by Susan Hanna
This recipe from NYT Cooking turns inexpensive dried beans into a healthy and tasty supper. Cover the beans in cold water (water should cover the beans by 2 inches/5 cm) overnight. Cook the soaked beans with onion, garlic, Parmesan rinds if you have them, olive oil and salt. Toast the bread and rub with a garlic clove. Place a slice of toast in a bowl and ladle the beans and broth over it. Garnish with olive oil, salt, fresh herbs, grated Parmesan and pepper. Cook’s note: I used dried navy beans. I keep Parmesan rinds in the freezer and use them to add flavour to stock and pasta sauce. If you like heat, add some hot pepper flakes when you garnish the dish. To quick-soak dried beans, cover them with 2 inches/5 cm of cold water and bring to a boil. Boil for 2 minutes, then remove from heat, cover and let the beans stand in the hot water for an hour. The beans will then be ready to cook.
Avoiding Additives and Preservatives
Genuine Parmesan contains no colour or additives. Look for the name stamped on the rind. Ace Bakery crusty bread is additive-free. For more recipes using all-natural ingredients, visit Eye For a Recipe.
- 1 cup dried beans, such as cannellini or cranberry
- 1 small onion, peeled
- 2 garlic cloves, peeled
- Up to 4 ounces (113 g) Parmesan rinds
- 2 tablespoons (30 ml) extra-virgin olive oil
- 1 teaspoon (5 ml) kosher salt
- 4 thick slices crusty sourdough bread
- Extra-virgin olive oil
- 1 garlic clove, peeled
- 2 tablespoons (30 ml) parsley leaves, chopped
- 1 tablespoon (15 ml) marjoram leaves, chopped
- Flaky sea salt, finely grated Parmesan and freshly ground black pepper, for serving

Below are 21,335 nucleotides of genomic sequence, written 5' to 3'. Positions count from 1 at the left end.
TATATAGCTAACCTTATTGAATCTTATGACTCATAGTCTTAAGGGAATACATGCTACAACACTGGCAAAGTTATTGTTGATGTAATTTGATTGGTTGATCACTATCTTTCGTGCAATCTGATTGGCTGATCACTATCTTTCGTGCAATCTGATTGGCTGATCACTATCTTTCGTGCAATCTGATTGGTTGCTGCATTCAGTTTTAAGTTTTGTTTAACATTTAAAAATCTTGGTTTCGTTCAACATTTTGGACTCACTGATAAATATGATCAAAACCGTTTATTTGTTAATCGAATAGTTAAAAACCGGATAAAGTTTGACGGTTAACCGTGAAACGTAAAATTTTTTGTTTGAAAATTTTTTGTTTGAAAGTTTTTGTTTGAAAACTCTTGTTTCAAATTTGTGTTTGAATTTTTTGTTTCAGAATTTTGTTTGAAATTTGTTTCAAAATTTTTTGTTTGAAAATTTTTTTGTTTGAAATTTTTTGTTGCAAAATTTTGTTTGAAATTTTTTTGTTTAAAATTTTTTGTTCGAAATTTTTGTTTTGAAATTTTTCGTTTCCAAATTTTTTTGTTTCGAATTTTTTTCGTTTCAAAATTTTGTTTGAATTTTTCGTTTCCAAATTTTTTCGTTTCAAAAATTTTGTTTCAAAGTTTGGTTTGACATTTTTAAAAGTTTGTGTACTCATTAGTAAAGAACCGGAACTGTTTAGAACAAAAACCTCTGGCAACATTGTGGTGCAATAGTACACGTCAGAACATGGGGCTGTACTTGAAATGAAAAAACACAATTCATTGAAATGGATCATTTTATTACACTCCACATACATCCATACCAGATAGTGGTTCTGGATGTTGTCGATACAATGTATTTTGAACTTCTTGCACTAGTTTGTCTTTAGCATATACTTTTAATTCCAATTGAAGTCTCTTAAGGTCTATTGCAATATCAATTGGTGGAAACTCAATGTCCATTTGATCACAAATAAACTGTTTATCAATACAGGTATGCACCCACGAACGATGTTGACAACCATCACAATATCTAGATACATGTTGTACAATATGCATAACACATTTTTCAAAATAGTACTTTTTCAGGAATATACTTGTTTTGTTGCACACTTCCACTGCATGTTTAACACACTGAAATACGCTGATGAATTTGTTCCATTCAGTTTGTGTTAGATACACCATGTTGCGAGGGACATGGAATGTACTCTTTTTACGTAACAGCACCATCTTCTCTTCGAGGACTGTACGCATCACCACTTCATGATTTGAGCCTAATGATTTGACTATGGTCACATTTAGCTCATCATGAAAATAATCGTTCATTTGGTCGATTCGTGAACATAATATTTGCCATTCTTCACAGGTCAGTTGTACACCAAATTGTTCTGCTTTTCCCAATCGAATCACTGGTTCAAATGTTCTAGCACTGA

- Soak the beans in cold water overnight, or for 10 to 12 hours (or quick-soak the beans). Rinse beans, and place in a large heavy-bottomed pot with onion, garlic, Parmesan rinds, olive oil and salt. Cover beans with water, so the water level is a couple of inches (5 cm) above the beans, and bring to a boil, then turn heat down so it’s simmering gently. Put a lid on the pot, and cook until beans are tender, adding more water as needed to keep the beans submerged. This could take 1 to 2 hours or more, depending on the beans and whether or not you soaked them. (If you’re using an electric pressure cooker: Add 5 cups water, set the machine to high pressure and cook for 25 minutes, then allow the machine to slowly depressurize on its own.)
- Use a spoon to fish out the onion, garlic and cheese rinds; discard. Taste a couple of beans along with the broth. The beans should be opaque and slightly creamy; adjust the seasoning with more salt if needed.
- Brush both sides of each piece of bread with olive oil, and place on a foil-lined sheet pan. Run the pan under the broiler for 2 minutes, so the bread is crisp at the edges and nicely toasted, then flip bread and repeat. While the bread is still hot, rub a garlic clove along one side of each piece, as if you were grating the garlic on the bread, pushing just firmly enough for the clove to fray and dissolve slightly into the bread.
- To assemble, place a piece of bread at the bottom of four wide, shallow bowls and ladle hot beans and broth on top. Wait a few seconds for the bread to absorb some broth, then ladle a little extra on each one, so it’s swimming. Garnish the bowls generously: Drizzle olive oil all over the beans, sprinkle with herbs and flaky sea salt, cover with finely grated Parmesan and grind a little black pepper on top.
From NYT Cooking